There is and always will be insufficient evidence to find that defendant was then in the company of others comparable in appearance. The witness Jones is unable to recall exactly what statements were made to him by his employer before he left for headquarters that morning. Unlike the previous day, defendant was shown to the witness in a cell and was a natural object of scrutiny as a possible suspect. Since defendant was already in custody, and being held in the line-up area, it appears that Det. Hannon should have been able to delay the confrontation in order to fashion a better test of the witness' ability to identify defendant. Of course, no affirmative suggestive influences such as tangible or intangible evidence connecting defendant with the offense were present, nor was there an verbal reinforcement of the witness Jones' opinion from Det. Hannon or other witnesses. In addition, the witness Jones had already made a tentative identification of defendant, indicating that his recognition of Clark was not the product of suggestion.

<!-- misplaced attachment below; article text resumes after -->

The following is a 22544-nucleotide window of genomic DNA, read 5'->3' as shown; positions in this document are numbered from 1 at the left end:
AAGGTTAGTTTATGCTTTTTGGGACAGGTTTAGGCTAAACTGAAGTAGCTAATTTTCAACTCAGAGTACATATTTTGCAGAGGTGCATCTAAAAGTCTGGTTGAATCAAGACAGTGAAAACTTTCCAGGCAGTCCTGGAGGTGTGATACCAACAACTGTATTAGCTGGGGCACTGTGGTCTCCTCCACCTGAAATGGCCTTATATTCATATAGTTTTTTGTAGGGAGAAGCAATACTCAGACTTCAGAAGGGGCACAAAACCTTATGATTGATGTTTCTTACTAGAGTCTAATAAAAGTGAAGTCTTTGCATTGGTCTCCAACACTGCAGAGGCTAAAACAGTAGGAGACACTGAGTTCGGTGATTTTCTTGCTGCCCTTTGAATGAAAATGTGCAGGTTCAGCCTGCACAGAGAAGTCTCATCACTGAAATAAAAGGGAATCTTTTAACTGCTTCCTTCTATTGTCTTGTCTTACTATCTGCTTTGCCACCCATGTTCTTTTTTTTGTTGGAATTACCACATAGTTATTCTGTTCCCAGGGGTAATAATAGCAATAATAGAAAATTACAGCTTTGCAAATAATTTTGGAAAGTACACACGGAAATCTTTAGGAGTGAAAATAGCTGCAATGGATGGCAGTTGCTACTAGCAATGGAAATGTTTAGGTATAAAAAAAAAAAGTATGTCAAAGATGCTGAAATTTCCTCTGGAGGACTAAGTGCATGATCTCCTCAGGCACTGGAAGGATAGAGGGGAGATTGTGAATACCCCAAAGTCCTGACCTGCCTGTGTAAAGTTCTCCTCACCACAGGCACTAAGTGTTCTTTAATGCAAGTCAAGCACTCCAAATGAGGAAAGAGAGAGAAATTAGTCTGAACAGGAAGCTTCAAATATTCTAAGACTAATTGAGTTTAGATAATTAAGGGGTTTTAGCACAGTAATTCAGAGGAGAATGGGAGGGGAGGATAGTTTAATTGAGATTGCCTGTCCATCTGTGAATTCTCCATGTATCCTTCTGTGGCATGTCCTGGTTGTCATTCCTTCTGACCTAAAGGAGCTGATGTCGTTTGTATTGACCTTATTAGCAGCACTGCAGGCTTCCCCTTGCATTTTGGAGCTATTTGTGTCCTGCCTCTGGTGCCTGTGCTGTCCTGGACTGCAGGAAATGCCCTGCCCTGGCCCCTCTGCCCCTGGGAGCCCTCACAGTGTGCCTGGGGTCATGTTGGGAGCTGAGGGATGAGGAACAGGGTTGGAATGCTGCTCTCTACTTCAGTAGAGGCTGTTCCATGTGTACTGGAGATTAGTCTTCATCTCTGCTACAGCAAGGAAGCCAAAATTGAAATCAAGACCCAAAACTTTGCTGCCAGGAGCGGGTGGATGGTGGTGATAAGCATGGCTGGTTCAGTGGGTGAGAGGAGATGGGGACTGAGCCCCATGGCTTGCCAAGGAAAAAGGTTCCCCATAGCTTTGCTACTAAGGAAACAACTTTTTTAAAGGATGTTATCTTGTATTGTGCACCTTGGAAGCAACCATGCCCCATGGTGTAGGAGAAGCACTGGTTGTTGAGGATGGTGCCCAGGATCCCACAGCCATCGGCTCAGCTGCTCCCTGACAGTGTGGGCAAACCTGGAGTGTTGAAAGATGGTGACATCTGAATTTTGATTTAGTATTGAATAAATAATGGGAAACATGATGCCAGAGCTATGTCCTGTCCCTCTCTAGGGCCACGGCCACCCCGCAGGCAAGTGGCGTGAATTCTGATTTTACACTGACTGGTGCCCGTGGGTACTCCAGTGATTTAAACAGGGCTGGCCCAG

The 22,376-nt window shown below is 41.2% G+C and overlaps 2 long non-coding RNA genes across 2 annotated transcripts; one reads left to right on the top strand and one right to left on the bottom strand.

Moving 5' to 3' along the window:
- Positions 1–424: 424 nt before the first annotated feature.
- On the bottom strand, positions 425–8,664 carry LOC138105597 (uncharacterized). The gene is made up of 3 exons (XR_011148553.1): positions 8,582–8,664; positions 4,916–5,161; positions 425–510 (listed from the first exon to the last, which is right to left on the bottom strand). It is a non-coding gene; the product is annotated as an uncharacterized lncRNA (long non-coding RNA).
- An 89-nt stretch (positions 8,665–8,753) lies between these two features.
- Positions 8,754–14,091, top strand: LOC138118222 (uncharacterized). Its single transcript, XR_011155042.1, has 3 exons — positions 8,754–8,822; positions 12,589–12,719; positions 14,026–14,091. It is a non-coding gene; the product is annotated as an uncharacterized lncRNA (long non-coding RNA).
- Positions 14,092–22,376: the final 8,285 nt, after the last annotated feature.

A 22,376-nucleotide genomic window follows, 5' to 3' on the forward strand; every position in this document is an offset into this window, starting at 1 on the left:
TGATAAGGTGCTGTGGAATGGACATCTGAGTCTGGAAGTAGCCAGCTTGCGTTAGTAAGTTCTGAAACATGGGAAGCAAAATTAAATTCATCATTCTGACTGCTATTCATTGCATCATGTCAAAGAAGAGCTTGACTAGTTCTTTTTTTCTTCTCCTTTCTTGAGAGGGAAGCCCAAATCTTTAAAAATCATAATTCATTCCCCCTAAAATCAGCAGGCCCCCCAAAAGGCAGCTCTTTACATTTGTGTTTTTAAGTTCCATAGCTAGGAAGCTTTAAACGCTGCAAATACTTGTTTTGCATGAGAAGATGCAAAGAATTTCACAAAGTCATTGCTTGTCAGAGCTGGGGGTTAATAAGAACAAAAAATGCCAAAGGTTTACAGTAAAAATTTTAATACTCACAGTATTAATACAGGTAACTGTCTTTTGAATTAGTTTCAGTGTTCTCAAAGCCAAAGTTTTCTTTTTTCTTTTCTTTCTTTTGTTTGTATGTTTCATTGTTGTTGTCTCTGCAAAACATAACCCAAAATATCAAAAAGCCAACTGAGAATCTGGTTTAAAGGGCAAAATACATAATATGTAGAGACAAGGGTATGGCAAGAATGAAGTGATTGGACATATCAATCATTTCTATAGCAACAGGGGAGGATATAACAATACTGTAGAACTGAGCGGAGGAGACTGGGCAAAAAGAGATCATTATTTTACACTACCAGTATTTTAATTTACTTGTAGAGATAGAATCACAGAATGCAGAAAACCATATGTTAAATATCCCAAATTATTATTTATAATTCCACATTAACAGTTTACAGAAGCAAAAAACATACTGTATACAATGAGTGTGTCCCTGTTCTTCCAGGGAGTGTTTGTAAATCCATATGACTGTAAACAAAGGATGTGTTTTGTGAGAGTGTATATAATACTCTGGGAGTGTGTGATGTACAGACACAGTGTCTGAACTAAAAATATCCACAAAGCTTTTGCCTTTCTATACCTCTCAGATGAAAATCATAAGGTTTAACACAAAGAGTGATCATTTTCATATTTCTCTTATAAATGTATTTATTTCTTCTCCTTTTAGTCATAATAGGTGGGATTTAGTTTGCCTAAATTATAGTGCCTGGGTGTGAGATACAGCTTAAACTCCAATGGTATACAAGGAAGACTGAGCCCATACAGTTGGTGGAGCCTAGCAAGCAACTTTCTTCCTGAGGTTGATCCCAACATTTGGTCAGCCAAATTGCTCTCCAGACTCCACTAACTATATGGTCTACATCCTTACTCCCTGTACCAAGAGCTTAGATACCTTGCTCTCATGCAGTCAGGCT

However, the Court's conclusion that the headquarters identification of defendant by the witness Jones was not the product of suggestion does not directly bear on the issue of whether the jury may be told of such identification. The natural inference that the jury might be expected to draw when presented with a prior identification is that the identifying witness has always been sure of the identity of the offender and that the pre-trial confrontation, being essentially another test of the witness' recollection, is probative of the defendant's guilt. If the challenged confrontation is suggestive, and as such not a good test of the witness, the jury should not be permitted to hear of the confrontation and draw this inference.

 Upon weighing the circumstances, the Court concludes that the pre-trial confrontation of defendant by the witness Jones was suggestive to the extent of being inadmissible in evidence as part of the Government's case.